Editor’s Notebook: Thoreau And The Keystone XL

June 2013, Vol. 240, No. 6

The other day I received this friendly e-mail from a PR person for The Nation, a newsletter that is the antithesis of Human Events. I can live without either. She asked if I would like to review an energy-related article.

Intrigued, I visited the website and found the article about 19th-century philosopher (Henry) “Thoreau’s Radicalism and the Fight Against the Fossil Fuel Industry.” In 1846, Henry ripped a shoe and on his way into town to get it fixed was charged with a poll tax, which really made him mad. So he protested in what the author described as an historic case of civil disobedience.

This apparently is the model that those few stalwarts chaining themselves to trees and disrupting meetings in opposition to Keystone should follow. Presumably, we should return to 19th-century transportation modes though even Henry would have appreciated today’s fossil fuels compared to a world of horse-drawn carriages, filthy coal and wood burners, whose producers left whatever skies and lands they exploited badly scarred.

I read on. The lead story reported that Green Mountain College in Vermont voted to eliminate from its endowment any funds received from the oil and gas industry. One percent of $3.1 million, $31,000. How do they heat their buildings in winter?

An article entitled “The Keystone Test: Will President Obama Pass?” was another attempt to rally the diminishing number of troops against the pipeline. The more that people learn the facts about the pipeline and fossil fuels, the more they favor Keystone. Knowledge is one benefit of the oil and gas boom.

By now, I’d read enough. I offered to write my perspective on Keystone. I said the president will okay it with certain caveats to the pseudo-environmentalists that will still leave them unhappy. I said the oil and gas industry is rightfully heavily regulated despite the necessity of its products.

My offer was spurned and my feelings were hurt, though she suggested I write a letter to the editor. So, here’s my letter.

“There are aspects of Keystone worthy of discussion, but this pipeline will be the most over-engineered manmade structure since the Great Pyramids. Although I am not certain how this will drive ‘energy independence,’ it is far better to develop our own resources than to rely on the unstable Middle East, Nigeria or Venezuela, whose heavy oil is even dirtier than the tar sands. Oil-exporting countries are rife with corruption.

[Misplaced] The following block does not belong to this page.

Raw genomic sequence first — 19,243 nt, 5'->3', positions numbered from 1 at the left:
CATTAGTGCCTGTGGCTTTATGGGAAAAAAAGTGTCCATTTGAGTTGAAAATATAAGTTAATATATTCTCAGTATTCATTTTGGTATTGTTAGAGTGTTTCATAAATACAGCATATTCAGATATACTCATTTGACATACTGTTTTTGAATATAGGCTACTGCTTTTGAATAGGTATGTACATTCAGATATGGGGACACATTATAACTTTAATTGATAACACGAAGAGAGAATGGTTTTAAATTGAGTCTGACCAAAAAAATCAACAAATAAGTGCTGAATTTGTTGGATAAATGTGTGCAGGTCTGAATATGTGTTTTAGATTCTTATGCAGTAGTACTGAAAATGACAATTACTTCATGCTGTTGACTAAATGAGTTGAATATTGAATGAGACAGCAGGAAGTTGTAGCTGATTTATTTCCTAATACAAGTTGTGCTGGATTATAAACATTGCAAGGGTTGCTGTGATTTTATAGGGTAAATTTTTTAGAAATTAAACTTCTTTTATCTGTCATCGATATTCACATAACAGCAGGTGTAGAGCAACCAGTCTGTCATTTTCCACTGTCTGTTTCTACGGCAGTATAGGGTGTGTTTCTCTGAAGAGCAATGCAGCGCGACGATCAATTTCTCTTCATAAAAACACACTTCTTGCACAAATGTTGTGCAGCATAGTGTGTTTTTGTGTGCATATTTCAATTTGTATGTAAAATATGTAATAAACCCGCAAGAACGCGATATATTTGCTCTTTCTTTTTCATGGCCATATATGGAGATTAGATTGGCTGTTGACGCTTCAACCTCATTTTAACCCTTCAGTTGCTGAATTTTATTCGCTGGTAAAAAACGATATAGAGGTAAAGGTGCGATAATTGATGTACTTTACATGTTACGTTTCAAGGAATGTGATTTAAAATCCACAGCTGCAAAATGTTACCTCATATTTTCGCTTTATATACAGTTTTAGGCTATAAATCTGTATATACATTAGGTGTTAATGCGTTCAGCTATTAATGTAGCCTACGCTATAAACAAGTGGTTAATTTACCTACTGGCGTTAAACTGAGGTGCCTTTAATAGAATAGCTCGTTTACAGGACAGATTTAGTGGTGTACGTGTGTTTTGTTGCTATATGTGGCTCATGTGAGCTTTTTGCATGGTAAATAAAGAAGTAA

“Fewer dollars will leave our country, many more permanent jobs will be created here, both directly and indirectly. With stable supplies come stable prices, which benefit those driving to work or delivering goods via truck. Wouldn’t you prefer a well-made, protected and monitored steel pipeline that you won’t ever see again to wind farms that require huge amounts of land, are killing machines for birds, are useless when the wind dies down, and still need to be connected via fossil fuel to the power grid?

“Climate change is a real issue to consider, if we want to be responsible stewards of our planet. Cleaner energy standards and the increased use of natural gas can and already are helping, but much more needs to be done. Maybe a carbon tax. Canada says overall carbon emissions from oil sands mining have fallen 26% a barrel since 1990 and will fall further.

“We should view our oil and gas resources as a gift, one that if used properly can sustain our economy and standard of living while raising those for others in the world. If we were wise, we would place a small tax on every Btu of energy produced and devote it to research for real alternative fuels.

“Fear mongering and twisting facts to suit an agenda help no one other than the ideologues. If you really want to discuss the issue, then for once propose a realistic alternative.”

This just in: May 16 in The Huffington Post reports that “Top officials from President Barack Obama’s campaign arm, which was recently rechristened as Organizing for Action, are working to dampen the passionate grassroots opposition to the Keystone XL pipeline, just as the organization launches its campaign against climate change, according to donors and OFA members. Leaders of the group have on multiple occasions told gatherings of activists and donors that OFA will not pressure the White House on Keystone regardless of its members’ interest in the project.”

Remember that photo of the president smiling in front of TransCanada’s pipe yard on Cushing, OK last year? It’s not a question of if, but when.

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